pictures: A1 et B1: Michel de Bretagne. A2, A3, B2: Jacques HOUDAILLE.
4/ The MT03 by Autogyro Europe:
gyro is imported into France by J.PDoleac (Aircopter) who also supplys
the rotor. Initially inspired by ELA, it has now started to differentiate
itself with its typical German construction quality and some innovations,
especially in its top of the range fuselage partly in carbon fibre.
Saving as much as 10 kg (22lb) from an already lightweight gyro we find
ourselves at 235 kg (517 lb)! Needless to say the MT03 has an impressive
rate of climb for an autogyro and the overall performance is breathtaking?
The two MT03s at Blois never stopped flying which allowed us to appreciate
them even more.
the chassis, it is in stainless steel and so highly polished that you'd
think it was chrome.
It must be said that Autogyro Europe comes from a company having a solid
experience in powered hang gliders (the make Eagle) and with HTC propellers,
unknown in France but with a promising performance. They are, therefore,
well versed in stainless steel and composite construction. You only have
to look at the quality of the welding and fuselage to realise.
MT03 still hasn't been cleared by the DGAC (French FAA) because Aircopter
have proposed some minor modifications to the German manufacturer before
transmitting the final application for approval. This should all be finished
by the end of the year and the distribution network will be put in place
from then on.
-> Aircopter http://aircopter.chez.tiscali.fr/
area distributor: www.raidair.com
Gap-Tallard distributor: -> ULM Light System http://www.light-system.com/
in plural because apart from the dozen or so Magnis that flew to Blois
from all over France proving that these gyros are completely developed
and reliable, Magni remains the only manufacturer offering a complete
range of autogyros. Passing from the M18 single seat to a M22 full two
place touring gyro via the intimate two place M14 and standard two place
M16 giving four types of gyro, all with various options and engines.
we all know Magni has been the leader in the autogyro market for a number
of years, and the competition have done nothing to reduce their popularity.
With the 324th gyro delivered last week, many instructors have shown their
confidence in these gyros that have proved reliable, stable and long living.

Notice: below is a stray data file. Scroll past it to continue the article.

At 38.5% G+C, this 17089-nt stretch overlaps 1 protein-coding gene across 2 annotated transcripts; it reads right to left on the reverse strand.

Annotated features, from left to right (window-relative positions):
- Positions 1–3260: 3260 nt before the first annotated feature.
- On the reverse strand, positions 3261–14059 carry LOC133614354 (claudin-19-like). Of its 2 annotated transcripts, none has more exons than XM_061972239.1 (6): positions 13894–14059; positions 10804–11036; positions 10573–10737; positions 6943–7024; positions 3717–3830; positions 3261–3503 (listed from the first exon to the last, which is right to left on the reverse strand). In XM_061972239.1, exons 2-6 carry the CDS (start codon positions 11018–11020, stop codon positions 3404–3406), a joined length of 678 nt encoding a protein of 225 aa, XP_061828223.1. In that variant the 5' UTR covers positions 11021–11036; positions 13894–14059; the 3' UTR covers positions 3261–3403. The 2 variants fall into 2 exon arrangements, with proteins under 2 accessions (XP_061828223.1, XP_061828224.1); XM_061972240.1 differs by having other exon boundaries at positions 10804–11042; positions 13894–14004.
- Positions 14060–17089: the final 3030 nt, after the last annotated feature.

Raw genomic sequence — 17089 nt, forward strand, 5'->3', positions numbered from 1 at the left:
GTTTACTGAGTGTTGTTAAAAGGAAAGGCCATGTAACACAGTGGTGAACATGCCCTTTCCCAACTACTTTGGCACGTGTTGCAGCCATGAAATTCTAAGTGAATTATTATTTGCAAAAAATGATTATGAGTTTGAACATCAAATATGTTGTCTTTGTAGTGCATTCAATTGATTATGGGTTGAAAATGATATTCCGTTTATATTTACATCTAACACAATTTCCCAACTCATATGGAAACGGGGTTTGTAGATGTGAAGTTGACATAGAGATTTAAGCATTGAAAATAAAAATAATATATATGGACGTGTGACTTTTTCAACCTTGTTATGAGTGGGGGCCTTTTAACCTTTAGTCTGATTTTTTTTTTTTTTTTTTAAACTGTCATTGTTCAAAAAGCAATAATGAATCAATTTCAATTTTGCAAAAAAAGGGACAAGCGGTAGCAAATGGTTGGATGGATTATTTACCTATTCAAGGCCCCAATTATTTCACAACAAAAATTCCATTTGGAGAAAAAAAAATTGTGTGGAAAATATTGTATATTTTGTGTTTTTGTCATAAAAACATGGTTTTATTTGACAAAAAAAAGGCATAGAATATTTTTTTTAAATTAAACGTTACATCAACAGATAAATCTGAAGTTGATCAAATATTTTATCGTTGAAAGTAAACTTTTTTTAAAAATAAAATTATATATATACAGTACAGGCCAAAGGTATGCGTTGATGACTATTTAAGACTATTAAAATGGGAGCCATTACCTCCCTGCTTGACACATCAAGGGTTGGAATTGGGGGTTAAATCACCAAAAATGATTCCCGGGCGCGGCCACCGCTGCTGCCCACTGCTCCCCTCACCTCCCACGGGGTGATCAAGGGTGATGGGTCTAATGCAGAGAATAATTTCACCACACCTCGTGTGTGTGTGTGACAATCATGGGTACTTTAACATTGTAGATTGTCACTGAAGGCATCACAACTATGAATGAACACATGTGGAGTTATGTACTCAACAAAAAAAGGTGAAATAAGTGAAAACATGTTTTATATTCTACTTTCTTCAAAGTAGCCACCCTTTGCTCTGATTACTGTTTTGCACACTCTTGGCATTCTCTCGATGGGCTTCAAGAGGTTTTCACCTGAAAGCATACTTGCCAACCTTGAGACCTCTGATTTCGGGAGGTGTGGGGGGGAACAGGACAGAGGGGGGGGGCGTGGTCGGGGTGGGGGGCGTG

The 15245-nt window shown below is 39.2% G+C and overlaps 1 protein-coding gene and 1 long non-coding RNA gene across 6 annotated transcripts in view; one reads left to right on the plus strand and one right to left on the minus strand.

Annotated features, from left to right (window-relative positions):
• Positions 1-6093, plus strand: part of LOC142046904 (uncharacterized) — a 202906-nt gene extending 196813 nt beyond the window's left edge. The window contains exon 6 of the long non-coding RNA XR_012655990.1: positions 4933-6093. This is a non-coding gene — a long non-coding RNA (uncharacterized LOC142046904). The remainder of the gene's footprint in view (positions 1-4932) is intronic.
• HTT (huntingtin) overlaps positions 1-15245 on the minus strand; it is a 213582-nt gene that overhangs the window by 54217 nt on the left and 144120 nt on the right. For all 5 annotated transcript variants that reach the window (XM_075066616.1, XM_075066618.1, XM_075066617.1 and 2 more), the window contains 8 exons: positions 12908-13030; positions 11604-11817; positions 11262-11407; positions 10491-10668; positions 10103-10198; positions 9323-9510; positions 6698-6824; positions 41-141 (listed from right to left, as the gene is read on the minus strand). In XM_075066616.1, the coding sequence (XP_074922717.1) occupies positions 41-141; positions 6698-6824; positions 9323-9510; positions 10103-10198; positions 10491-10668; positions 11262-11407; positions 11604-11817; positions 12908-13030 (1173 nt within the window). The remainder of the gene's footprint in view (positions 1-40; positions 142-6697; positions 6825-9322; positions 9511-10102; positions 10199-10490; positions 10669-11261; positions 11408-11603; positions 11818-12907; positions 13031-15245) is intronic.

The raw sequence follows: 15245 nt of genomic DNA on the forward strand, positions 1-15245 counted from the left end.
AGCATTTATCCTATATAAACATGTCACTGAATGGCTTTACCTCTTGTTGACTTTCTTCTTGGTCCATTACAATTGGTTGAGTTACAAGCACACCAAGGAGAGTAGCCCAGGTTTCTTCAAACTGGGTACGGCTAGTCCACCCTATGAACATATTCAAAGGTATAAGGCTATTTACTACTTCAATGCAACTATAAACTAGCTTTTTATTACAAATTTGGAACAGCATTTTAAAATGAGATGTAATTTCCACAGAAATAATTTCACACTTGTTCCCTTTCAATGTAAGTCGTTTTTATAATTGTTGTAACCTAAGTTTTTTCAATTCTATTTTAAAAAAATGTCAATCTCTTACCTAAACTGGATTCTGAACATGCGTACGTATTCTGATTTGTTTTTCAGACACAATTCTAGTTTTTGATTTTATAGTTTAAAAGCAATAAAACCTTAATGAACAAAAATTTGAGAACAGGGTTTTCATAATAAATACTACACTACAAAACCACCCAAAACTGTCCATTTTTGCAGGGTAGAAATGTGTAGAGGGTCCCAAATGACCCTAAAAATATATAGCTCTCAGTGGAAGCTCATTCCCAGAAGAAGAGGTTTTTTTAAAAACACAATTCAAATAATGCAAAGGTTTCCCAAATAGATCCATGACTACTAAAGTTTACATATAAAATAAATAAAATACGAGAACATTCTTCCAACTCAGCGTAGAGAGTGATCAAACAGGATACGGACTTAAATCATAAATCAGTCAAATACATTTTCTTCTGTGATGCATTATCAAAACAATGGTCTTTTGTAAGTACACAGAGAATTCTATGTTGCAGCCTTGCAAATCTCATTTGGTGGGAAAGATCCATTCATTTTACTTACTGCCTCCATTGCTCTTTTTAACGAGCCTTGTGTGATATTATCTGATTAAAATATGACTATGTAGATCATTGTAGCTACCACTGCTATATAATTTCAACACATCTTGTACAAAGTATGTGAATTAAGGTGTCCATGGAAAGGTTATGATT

It must be said that the frame in welded aeronautical steel and the very
costly Rotax 914 are major contributors to this reliability.
the disadvantages they are quickly listed. The weight remains high (when
are we going to see some carbon fibre?) and this is explained mainly by
the heavy rotor and the use of thicker sections of aeronautical steel
that are much heavier, but much stronger, than the stainless steel sections
used by LEA or the MT03. The tail tube remains straight while the competition
have gone for a "dog leg" to gain a few meters for the take
off and landing. Magni explain this choice by the fact that it is much
more rigid and prevents a take off "behind the curve", adding
safety. It's also easier to make
..The controls are still deliberately
very stiff to avoid Pilot induced oscillation by an inexperienced pilot.
The price remains high but not that high considering the expected life
of such a machine. For those who don't need dual control and want to be
close to their passenger there is always the possibility to go for the
intimate two place M14 Scout that sells for 48,000€ (all taxes included)
for the 100 HP version and 53,000€ for the 115 HP version. Prices
that remain equal to or less than the competition for a M14 with better
performance and manoeuvrability than its bigger brother the M16. An option
that is often forgotten.
big novelty at the Magni stand was the presentation of the M22 Voyager!
This very nice looking gyro is in fact an M16 equipped with two generous
(150 litre,5.3 cu ft) baggage compartments that can accept fairly long
items. It is also fitted with a supplementary 10 litre (2.6 US gal) fuel
tank bringing the total to 75 litre (20 US gal). It's not called Voyager
Price wise the M22 is about the same price as the M16 but it doesn't have
dual controls. You can sacrifice the extra fuel tank and fit a second
stick but, for the moment, not the rudder pedals.
The last discrete innovation from Magni is that the rotor manufacturing
process was modified last month. I had the pleasure of testing one last
week it's still very heavy, to maintain a high inertia, but I detected
French importer: Eric CHANGEUR, sté Rotavia http://rotavia.free.fr/
Paris area distributor: www.raidair.com
Gap-Tallard distributor: -> ULM Light System http://www.light-system.com/
photos: A1: Michel de Bretagne, B1 à D3: http://www.magnigyro.com.au/welcome.asp
6/ Homebuilt autogyros:
the price of new two place gyros the homebuild gyro is still a valid option.
This year at Blois we saw Roland Kloéti, who flew in from Paris
in the same gyro that he tried with floats last year (more
info in french). Except that this time it was equipped with wheels!
Deluc also made the journey to Blois with a single seat gyro and 2 two
place machines, one of which belongs to his buddy Jeannot COHEN who we
wrote about after the St Ciers (Angoulème) meeting (more
info in french).
A reminder for those who cannot afford a factory built gyro or who feel
capable of making their own gyro, Michel still sells plans of his two
place gyro. Combined with a Sabaru engine modified by Jos Schepers, for
example, this machine could be very economical if you have a few hundred
hours of patience available.
present amongst the homebuilds Alain SURRE and Jean-Marie BOUTIN presented
their two completely enclosed, side by side, two place gyros. Unfortunately
they were not completely finished and we should see them fly soon, surely
at the 1st May meeting at Angoulème. A further article about them
will appear soon.
TERRASSON 5 October 2005
Revised 7 Oct and 10 Oct
Translated by Mike Goodrich